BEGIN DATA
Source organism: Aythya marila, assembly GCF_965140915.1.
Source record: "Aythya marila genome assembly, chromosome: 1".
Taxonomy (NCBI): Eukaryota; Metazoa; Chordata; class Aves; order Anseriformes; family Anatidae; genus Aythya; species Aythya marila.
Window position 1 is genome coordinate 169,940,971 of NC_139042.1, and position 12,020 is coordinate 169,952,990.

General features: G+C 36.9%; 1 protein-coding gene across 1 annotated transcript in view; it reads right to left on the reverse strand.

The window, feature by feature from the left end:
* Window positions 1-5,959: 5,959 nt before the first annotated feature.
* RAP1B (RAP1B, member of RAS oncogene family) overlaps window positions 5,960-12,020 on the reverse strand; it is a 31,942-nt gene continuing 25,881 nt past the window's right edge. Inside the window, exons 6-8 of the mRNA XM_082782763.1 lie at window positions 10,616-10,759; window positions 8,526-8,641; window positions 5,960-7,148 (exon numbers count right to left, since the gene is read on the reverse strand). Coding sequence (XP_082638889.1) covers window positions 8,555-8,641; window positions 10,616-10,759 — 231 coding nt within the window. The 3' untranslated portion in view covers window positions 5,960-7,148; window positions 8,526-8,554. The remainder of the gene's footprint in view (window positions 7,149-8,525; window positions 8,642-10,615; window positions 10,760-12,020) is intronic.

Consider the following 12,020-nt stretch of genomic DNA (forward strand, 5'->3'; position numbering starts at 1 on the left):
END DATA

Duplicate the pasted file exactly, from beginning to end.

Source organism: Aythya marila, assembly GCF_965140915.1.
Source record: "Aythya marila genome assembly, chromosome: 1".
Taxonomy (NCBI): Eukaryota; Metazoa; Chordata; class Aves; order Anseriformes; family Anatidae; genus Aythya; species Aythya marila.
Window position 1 is genome coordinate 169,940,971 of NC_139042.1, and position 12,020 is coordinate 169,952,990.

General features: G+C 36.9%; 1 protein-coding gene across 1 annotated transcript in view; it reads right to left on the reverse strand.

The window, feature by feature from the left end:
* Window positions 1-5,959: 5,959 nt before the first annotated feature.
* RAP1B (RAP1B, member of RAS oncogene family) overlaps window positions 5,960-12,020 on the reverse strand; it is a 31,942-nt gene continuing 25,881 nt past the window's right edge. Inside the window, exons 6-8 of the mRNA XM_082782763.1 lie at window positions 10,616-10,759; window positions 8,526-8,641; window positions 5,960-7,148 (exon numbers count right to left, since the gene is read on the reverse strand). Coding sequence (XP_082638889.1) covers window positions 8,555-8,641; window positions 10,616-10,759 — 231 coding nt within the window. The 3' untranslated portion in view covers window positions 5,960-7,148; window positions 8,526-8,554. The remainder of the gene's footprint in view (window positions 7,149-8,525; window positions 8,642-10,615; window positions 10,760-12,020) is intronic.

Consider the following 12,020-nt stretch of genomic DNA (forward strand, 5'->3'; position numbering starts at 1 on the left):